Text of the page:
So, it's really important to be aware of how other people think about time. We tend to think: “Oh, that person's really irresponsible” or “That guy's power hungry” but often what we're looking at is not fundamental differences of personality, but really just different ways of thinking about time. Seeing these conflicts as differences in time perspective, rather than distinctions of character, can facilitate more effective cooperation between people and get the most out of each person's individual strengths.

Answer Sheet
1
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2
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7
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18
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19
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20
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40
 

 
Listening Script Vocabulary


(Section 4: You will hear a talk on the topic of time perspective. First, you will have some time to look at questions 31 to 40 [20 seconds]. Listen carefully and answer questions 31 to 40.)

Speaker: Today, I'm going to be talking about time. Specifically, I'll be looking at how people think about time, and how these time perspectives structure our lives. According to social psychologists, there are six ways of thinking about time, which are called personal time Zones.

The first two are based in the past. Past positive thinkers spend most of their time in a state of nostalgia, fondly remembering moments such as birthdays, marriages and important achievements in their life. These are the kinds of people who keep family records, books and photo albums. ->active" data-question-number="31">People living in the past negative time zone are also absorbed by earlier times, but they focus on all the bad things – regrets, failures, poor decisions. They spend a lot of time thinking about how life could have been. Then, we have people who live in the present. Present hedonists are driven by pleasure and immediate sensation. Their life motto is to have a good time and avoid pain. Present fatalists live in the moment too, but they believe this moment is the product of circumstances entirely beyond their control; it's their fate. Whether it's poverty, religion or society itself, something stops these people from believing they can play a role in changing their outcomes in life. Life simply “is” and that's that.

Looking at the future time zone, we can see that people classified as future active are the planners and go-getters. They work rather than play and resist temptation. Decisions are made based on potential consequences, not on the experience itself. A second future-orientated perspective, future fatalistic, is driven by the certainty of life after death and some kind of a judgement day when they will be assessed on how virtuously they have lived and what success they have had in their lives.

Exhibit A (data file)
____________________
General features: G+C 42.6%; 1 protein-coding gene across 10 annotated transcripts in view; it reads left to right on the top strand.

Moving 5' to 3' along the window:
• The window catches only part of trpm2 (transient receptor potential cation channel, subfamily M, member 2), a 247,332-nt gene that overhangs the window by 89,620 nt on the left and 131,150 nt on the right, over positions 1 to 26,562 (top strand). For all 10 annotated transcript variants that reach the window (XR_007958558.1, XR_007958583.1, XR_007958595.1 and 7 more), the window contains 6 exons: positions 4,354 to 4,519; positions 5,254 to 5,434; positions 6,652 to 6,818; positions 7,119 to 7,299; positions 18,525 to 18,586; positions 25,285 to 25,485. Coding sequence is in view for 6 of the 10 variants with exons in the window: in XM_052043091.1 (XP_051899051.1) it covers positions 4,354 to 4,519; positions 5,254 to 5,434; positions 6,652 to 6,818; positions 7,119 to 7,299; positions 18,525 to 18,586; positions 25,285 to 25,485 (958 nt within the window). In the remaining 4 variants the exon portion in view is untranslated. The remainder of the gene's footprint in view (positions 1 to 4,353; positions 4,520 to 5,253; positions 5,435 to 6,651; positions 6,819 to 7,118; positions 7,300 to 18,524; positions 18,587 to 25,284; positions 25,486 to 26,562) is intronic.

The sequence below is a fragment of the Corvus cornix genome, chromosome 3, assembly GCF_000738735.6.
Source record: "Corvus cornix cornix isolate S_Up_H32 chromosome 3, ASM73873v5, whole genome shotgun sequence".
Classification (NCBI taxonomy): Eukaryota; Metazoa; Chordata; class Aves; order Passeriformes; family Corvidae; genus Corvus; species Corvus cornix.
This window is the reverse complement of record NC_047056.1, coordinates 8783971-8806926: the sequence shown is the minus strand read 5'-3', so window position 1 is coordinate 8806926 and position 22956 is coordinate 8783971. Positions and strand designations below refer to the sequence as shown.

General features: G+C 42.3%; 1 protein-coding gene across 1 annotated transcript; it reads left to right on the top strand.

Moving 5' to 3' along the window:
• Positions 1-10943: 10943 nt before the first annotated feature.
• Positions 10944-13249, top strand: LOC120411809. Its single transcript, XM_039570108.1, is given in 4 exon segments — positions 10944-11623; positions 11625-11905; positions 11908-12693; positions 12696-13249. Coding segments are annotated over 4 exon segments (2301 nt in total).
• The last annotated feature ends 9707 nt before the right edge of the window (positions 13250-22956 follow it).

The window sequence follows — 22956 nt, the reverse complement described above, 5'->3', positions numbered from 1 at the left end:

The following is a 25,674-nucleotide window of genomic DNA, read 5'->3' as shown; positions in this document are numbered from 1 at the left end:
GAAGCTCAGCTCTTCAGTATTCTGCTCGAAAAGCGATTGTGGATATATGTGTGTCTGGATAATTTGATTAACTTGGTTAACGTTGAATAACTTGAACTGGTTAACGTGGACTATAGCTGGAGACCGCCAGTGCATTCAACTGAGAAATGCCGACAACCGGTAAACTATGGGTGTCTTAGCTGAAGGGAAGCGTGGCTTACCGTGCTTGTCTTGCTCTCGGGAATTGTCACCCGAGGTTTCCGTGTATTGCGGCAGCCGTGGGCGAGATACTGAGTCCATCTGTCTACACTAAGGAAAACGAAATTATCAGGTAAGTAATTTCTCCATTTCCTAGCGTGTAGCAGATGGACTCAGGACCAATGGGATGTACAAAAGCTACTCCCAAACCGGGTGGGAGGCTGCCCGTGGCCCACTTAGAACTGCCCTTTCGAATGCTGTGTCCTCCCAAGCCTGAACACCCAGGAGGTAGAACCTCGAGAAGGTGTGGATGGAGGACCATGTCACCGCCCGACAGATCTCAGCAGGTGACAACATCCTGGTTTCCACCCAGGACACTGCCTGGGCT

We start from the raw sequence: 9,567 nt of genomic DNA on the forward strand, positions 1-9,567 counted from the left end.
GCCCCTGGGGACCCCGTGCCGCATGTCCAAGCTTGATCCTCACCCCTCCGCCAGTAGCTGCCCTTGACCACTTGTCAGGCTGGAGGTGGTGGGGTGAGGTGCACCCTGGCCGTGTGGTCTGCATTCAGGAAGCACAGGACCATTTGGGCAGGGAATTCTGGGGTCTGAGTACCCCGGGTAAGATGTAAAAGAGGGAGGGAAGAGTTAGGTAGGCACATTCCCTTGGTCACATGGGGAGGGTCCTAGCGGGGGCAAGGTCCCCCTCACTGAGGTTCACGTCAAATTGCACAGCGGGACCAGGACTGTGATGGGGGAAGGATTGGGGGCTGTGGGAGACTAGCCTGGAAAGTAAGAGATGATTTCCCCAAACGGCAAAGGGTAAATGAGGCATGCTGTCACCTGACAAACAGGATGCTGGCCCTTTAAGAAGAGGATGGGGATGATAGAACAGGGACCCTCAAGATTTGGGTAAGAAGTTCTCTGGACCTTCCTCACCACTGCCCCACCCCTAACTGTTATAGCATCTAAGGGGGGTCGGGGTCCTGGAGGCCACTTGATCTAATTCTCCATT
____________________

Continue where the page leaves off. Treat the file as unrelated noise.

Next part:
Okay, let's move on. You might ask “how do these time zones affect our lives?” Well, let's start at the beginning. Everyone is brought into this world as a present hedonist. No exceptions. Our initial needs and demands – to be warm, secure, fed and watered – all stem from the present moment. But things change when we enter formal education –we're taught to stop existing in the moment and to begin thinking about future outcomes. But, did you know that every nine seconds a child in the USA drops out of school? For boys, the rate is much higher than for girls. We could easily say “Ah, well, boys just aren't as bright as girls” but the evidence doesn't support this. A recent study states that boys in America, by the age of twenty-one, have spent 10,000 hours playing video games. The research suggests that they'll never fit in the traditional classroom because these boys require a situation where they have the ability to manage their own learning environment.

Now, let's look at the way we do prevention education. All prevention education is aimed at a future time zone. We say “don't smoke or you'll get cancer”, “get good grades or you won't get a good job”. But with present-orientated kids that just doesn't work. Although they understand the potentially negative consequences of their actions, they persist with the behaviour because they're not living for the future; they're in the moment right now. We can't use logic and it's no use reminding them of potential fall-out from their decisions or previous errors of judgment – we've got to get in their minds just as they're about to make a choice. Time perspectives make a big difference in how we value and use our time. When Americans are asked how busy they are, the vast majority report being busier than ever before. They admit to sacrificing their relationships, personal time and a good night's sleep for their success. Twenty years ago, 60% of Americans had sit-down dinners with their families, and now only 20% do. But when they're asked what they would do with an eight-day week, they say “Oh that'd be great”. They would spend that time labouring away to achieve more. They're constantly trying to get ahead, to get toward a future point of happiness.

So, it's really important to be aware of how other people think about time. We tend to think: “Oh, that person's really irresponsible” or “That guy's power hungry” but often what we're looking at is not fundamental differences of personality, but really just different ways of thinking about time. Seeing these conflicts as differences in time perspective, rather than distinctions of character, can facilitate more effective cooperation between people and get the most out of each person's individual strengths.

Video Explanation